Persona Of Frederick Douglass According To Vladimir Nabokov Essay

Nabokov’s Criteria on Douglass Narrative

This is the first draft of an analysis essay based on Vladimir Nabokov’s criteria on what makes a good writer. Since I read the PDF version of Douglass’ narrative rather than the physical book, the pages cited may not match up with what many others have written in their own essays. This is rather rough considering that I have always had trouble with making my essays flow. I’d like to be able to develop my ideas in my writing more in order to make my essays clearer to read also.

End Note

According to Vladimir Nabokov, there are “three points of view from which a writer can be considered: he may be considered as a storyteller, as a teacher, and as an enchanter” (Nabokov 1036). A good writer, or, “major” writer combines all three of these perspectives, but the enchanter must be the one that is most predominant within him. With Nabokov’s criteria applied onto the narrative of Frederick Douglass, Douglass may be successful in conveying the storyteller and teacher, but he is unable to be a successful enchanter.

The reader looks to the role of the storyteller “for entertainment, for mental excitement of the simplest kind, for emotional participation, for the pleasure of traveling in some remote region in space or time” (Nabokov 1036). Douglass is somewhat able to portray the storyteller as he is able to emotionally engage me with his story, even at the very beginning I felt myself sympathize with Douglass’ past as he described his experiences as a slave unable to even know his age because of “never having seen any authentic record containing it” (16). He has also described witnessing the awful treatment other slaves have received, one experience in particular I found myself in horror of as he described an old master of his by the name of Captain Anthony brutalizing an aunt of Douglass by whipping “her naked back till she was literally covered with blood” (19). One other example where I found myself particularly engaged was when Douglass wrote of a confrontation he had with another former master named Covey. The situation between the two escalated to the point it became physical, and Douglass’ “resistance was so entirely unexpected that Covey was taken all aback. He trembled like a leaf” (72). I genuinely rooted for Douglass and was excited about his resistance and fearlessness.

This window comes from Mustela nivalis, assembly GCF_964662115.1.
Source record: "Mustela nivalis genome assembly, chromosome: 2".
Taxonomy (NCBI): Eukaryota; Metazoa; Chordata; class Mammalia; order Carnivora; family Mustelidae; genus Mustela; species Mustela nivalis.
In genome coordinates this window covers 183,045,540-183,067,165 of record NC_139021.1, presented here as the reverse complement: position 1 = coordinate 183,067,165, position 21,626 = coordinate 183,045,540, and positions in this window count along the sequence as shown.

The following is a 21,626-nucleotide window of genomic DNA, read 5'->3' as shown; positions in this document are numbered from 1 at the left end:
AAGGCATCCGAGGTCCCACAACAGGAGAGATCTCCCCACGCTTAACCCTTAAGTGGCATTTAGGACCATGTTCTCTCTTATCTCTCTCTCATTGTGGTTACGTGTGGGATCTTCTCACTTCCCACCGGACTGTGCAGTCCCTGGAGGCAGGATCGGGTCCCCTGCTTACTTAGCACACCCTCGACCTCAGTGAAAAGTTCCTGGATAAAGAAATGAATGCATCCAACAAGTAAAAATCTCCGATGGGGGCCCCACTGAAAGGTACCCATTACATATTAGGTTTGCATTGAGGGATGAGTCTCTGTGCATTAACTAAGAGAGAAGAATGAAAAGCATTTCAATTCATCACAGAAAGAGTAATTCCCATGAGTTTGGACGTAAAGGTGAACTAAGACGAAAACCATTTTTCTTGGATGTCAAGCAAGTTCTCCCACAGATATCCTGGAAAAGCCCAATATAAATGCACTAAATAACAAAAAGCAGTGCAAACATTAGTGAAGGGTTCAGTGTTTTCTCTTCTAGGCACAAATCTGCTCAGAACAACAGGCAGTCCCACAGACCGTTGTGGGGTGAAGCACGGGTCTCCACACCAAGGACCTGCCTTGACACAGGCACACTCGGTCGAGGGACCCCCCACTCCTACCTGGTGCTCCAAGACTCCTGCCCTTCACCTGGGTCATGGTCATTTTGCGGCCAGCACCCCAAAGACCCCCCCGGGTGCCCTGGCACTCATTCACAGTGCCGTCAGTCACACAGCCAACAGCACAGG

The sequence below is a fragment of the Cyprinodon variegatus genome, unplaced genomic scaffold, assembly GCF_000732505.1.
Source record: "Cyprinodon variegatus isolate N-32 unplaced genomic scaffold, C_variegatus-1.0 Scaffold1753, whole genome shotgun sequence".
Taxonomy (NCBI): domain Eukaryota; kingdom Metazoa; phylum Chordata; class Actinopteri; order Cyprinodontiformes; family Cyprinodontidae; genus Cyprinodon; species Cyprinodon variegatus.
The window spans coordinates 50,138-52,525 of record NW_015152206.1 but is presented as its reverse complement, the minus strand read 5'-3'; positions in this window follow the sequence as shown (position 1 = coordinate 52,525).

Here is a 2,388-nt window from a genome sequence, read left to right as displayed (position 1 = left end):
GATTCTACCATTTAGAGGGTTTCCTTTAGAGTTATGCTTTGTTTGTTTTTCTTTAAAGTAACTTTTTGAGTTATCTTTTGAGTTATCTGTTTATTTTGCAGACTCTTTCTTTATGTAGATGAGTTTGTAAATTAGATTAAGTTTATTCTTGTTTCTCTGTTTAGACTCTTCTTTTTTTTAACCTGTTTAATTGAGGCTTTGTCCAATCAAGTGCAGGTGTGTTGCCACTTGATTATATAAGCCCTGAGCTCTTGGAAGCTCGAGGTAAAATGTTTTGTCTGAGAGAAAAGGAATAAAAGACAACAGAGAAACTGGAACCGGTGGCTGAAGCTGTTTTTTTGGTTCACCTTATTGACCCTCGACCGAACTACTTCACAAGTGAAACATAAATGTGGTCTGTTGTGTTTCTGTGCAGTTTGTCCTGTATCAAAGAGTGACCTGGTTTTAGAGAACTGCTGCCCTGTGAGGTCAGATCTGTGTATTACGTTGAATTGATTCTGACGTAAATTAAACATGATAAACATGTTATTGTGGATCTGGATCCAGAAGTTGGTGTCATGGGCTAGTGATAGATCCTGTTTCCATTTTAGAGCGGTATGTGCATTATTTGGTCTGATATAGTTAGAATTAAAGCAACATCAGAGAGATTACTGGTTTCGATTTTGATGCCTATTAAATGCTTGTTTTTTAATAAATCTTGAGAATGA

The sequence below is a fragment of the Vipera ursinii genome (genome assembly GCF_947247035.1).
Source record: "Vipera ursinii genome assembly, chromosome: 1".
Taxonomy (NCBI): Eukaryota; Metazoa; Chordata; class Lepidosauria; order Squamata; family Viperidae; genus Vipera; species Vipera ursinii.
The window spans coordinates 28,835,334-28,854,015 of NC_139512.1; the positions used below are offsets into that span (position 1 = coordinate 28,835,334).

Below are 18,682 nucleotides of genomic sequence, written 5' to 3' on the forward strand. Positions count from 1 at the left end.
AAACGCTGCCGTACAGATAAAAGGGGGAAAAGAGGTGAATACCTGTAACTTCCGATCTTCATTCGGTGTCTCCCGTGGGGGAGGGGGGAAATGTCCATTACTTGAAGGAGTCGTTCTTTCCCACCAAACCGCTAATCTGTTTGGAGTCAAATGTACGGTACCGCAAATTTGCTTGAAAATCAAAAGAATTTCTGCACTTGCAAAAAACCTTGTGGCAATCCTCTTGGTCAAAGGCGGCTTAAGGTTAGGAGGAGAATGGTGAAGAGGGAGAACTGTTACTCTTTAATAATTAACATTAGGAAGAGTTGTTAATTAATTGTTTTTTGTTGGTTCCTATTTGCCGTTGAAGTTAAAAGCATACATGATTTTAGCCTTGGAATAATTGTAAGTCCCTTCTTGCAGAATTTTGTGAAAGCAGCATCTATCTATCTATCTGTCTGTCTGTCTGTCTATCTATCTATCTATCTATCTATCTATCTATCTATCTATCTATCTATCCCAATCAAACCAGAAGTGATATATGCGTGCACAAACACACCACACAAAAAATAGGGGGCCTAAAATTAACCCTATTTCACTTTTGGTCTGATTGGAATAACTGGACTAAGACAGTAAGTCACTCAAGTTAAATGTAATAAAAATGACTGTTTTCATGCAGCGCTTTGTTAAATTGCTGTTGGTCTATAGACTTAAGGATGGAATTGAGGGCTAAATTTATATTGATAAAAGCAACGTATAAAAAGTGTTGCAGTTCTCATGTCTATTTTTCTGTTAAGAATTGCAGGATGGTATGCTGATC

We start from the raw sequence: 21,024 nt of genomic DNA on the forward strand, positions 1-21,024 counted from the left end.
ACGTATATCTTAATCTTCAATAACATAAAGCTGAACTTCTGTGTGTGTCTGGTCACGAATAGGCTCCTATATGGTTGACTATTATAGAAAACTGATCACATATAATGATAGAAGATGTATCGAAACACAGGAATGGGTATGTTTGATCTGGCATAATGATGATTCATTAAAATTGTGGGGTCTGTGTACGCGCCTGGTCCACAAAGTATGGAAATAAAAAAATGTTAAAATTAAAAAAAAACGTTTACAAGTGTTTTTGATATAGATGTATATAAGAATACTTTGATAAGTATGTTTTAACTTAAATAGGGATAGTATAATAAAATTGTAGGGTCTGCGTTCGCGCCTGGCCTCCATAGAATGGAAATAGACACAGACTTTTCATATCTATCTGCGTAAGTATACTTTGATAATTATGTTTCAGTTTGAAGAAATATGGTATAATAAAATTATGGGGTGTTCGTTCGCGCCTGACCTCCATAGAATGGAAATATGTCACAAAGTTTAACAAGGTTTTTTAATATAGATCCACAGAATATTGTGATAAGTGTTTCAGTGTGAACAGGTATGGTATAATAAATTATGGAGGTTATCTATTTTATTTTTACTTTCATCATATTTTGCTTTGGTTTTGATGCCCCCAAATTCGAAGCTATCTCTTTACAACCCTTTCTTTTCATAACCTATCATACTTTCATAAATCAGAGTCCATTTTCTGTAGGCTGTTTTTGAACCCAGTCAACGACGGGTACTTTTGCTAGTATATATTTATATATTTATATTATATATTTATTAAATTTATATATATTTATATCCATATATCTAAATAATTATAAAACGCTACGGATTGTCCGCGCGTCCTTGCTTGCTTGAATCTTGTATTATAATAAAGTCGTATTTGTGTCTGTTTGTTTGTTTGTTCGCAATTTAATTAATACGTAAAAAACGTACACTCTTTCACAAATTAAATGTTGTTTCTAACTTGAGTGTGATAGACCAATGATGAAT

Another point Nabokov makes about being a major writer is that the writer must also be a teacher. This is a perspective that Douglass portrays very well, or so it seems. Nabokov asks, “Can anyone be so naïve as to think he or she can learn anything about the past from those buxom best-sellers that are hawked around by book clubs under the heading of historical novels?” (Nabokov 1032).

Truthfully, Frederick Douglass does provide some direct knowledge and simple facts as Nabokov says teachers do provide, but the reader does not truly learn about the time and places in history Douglass, but rather the reader only learns about the time and places as Douglass observed them.

Finally, the trait that makes a great writer is his ability to be “a great enchanter” (Nabokov 1036). Nabokov considers this “the really exciting part when we try to grasp the individual magic of his genius and to study the style, the imagery, the pattern of his novels or poems” (Nabokov 1036). I have noticed that Douglass writes in a way that gives me the impression that he may have been a blunt person, as his writing at times is quite direct, which makes him very easy to understand, such as when he speaks very strongly against slaveholders who attempt to use Christianity to justify their practice of slavery. Douglass describes his great unhappiness to “not only belong to a religious slaveholder, but to live in a community of such religionists” (78). His writing is also very detailed, and conveys his emotions clearly such as when he describes his feeling when he observed sailboats sailing around Chesapeake Bay and he contemplated his life and the awful conditions he lived in, describing the sails as ghosts meant to terrify and torment him with thoughts of his “wretched condition” (66). Despite all of this, Douglass was still unable to thoroughly enthrall me with his writing, and I was still left with desiring much more

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